Most of BrasilAgro’s farms are situated in the Matopiba region, a border area between the Maranhão, Tocantins, Piauí and Bahia states which hosts most of the Cerrado’s remaining biodiversity. The Cerrado is a biodiversity hotspot, with more than 1600 identified species of mammals, birds and reptiles. Its flora and roots network act as a sponge, retaining water even in the driest months and feeding three large underground water deposits which supply the whole country and regulate all the big rivers in the country. However, gradual destruction for agriculture and cattle raising since the 1970s has left only 20% of its original vegetation intact. Unless action is taken, the whole area will face severe plant extinction and biodiversity collapse.
BrasilAgro is directly responsible for widespread deforestation of native vegetation in the endangered Cerrado ecosystem. The company has been operating the same business model of acquiring land and clearing it of native vegetation since 2006. In 2021, ten of the municipalities with the highest deforestation rates in the Cerrado were to be found in the regions where BrasilAgro has its operations. Chain Reaction Research found that BrasilAgro deforested 21,690 ha of Cerrado vegetation between 2012 and 2017 and an additional 1,194 ha in Fazenda Chaparral in 2018. This number is thought to be an underestimation of its total impact. In 2022, it was reported that BrasilAgro has plans to convert at least 10,000 ha of Cerrado native vegetation for livestock and grain production, which include the drilling of several large-capacity wells, in Fazenda Novo Buriti, located in the Bonito de Minas municipality in the northern part of Minas Gerais. If these plans go ahead it will threaten the bordering Veredas do Peruaçu State Park.
About 90% of deforestation in Brazil is illegal, and most of it is carried out to make space for agriculture. In 2013, BrasilAgro was fined BRL 5.9 million (US$ 1.1 million) by the government's environmental protection agency, IBAMA, for illegal deforestation within a protected area in the Goiás state. The Fazenda Araucária owned by BrasilAgro, in the municipality of Mineiros, is located on the edge of the Emas National Park, a UNESCO World Heritage Site long threatened by illegal logging.
Impact on pandemics
Habitat loss constitutes a particularly high risk for the emergence of zoonotic diseases. Deforestation and fires used to clear land for agriculture set animals on the move to find new livable habitats. They relocate, bringing along pathogens that risk spilling over to other species, including humans. A 2018 study found there could be as many as 1.7 million undiscovered viruses in mammals and birds, of which up to 827,000 could have the ability to infect people. In Brazil, the recent emergence of hantaviruses, among others, has been a clear warning of the dangers of the expansion of anthropogenic activities in the rainforest. By clearing native vegetation in the Cerrado, BrasilAgro contributes to blurring the line between animal and human areas, increasing the risk of a new zoonotic epidemic.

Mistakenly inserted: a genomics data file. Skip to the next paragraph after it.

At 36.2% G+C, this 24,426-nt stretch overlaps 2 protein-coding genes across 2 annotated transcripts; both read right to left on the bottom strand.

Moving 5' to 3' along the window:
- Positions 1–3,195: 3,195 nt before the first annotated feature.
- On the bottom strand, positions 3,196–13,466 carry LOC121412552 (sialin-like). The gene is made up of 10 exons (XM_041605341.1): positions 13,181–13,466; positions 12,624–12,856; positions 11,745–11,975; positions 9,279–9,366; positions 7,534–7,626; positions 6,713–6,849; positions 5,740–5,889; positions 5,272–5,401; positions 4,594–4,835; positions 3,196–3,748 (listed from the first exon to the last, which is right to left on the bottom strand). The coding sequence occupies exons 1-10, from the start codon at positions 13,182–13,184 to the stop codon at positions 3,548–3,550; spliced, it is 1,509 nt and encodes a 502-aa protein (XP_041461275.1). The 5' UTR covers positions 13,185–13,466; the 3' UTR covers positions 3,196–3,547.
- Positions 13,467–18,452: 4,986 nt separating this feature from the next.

BrasilAgro has set up opaque and illegal structures to evade tax and land ownership laws in Brazil. The ownership of land by companies which are majority-owned by foreign individuals or entities is restricted in Brazil (despite loopholes created by the Bolsonaro administration). BrasilAgro is co-owned by the Argentinian group Cresud (its largest shareholder with a 38.25% stake) and other foreign investors, including the British Autonomy Capital and the Bank of New York, which raises questions about the legitimacy of its land properties. To avoid the issue, BrasilAgro operates several wholly-owned subsidiary companies, involved in the purchase and sale of land, buildings and real estate properties. The subsidiaries operate through their own national registry number (CNPJs), an illegal practice which makes it harder for the Tax Authorities to enquire and prove their links to foreign investors. The National Institute of Colonisation and Agrarian Reform (INCRA) opened an investigation in May 2016, which is still ongoing, accusing BrasilAgro of having bought land without its authorization, necessary for foreign investors.
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2021-08-06 00:00:00 | Debt deal with deforester BrasilAgro puts UBS’s green commitment in question
UBS has financed controversial land developer BrasilAgro with a bond issuance that raised $45.5 million. This calls into question the Swiss bank’s sustainability rhetoric, as BrasilAgro has been linked to deforestation, loss of groundwater, and the expulsion of local communities in the Brazilian Cerrado.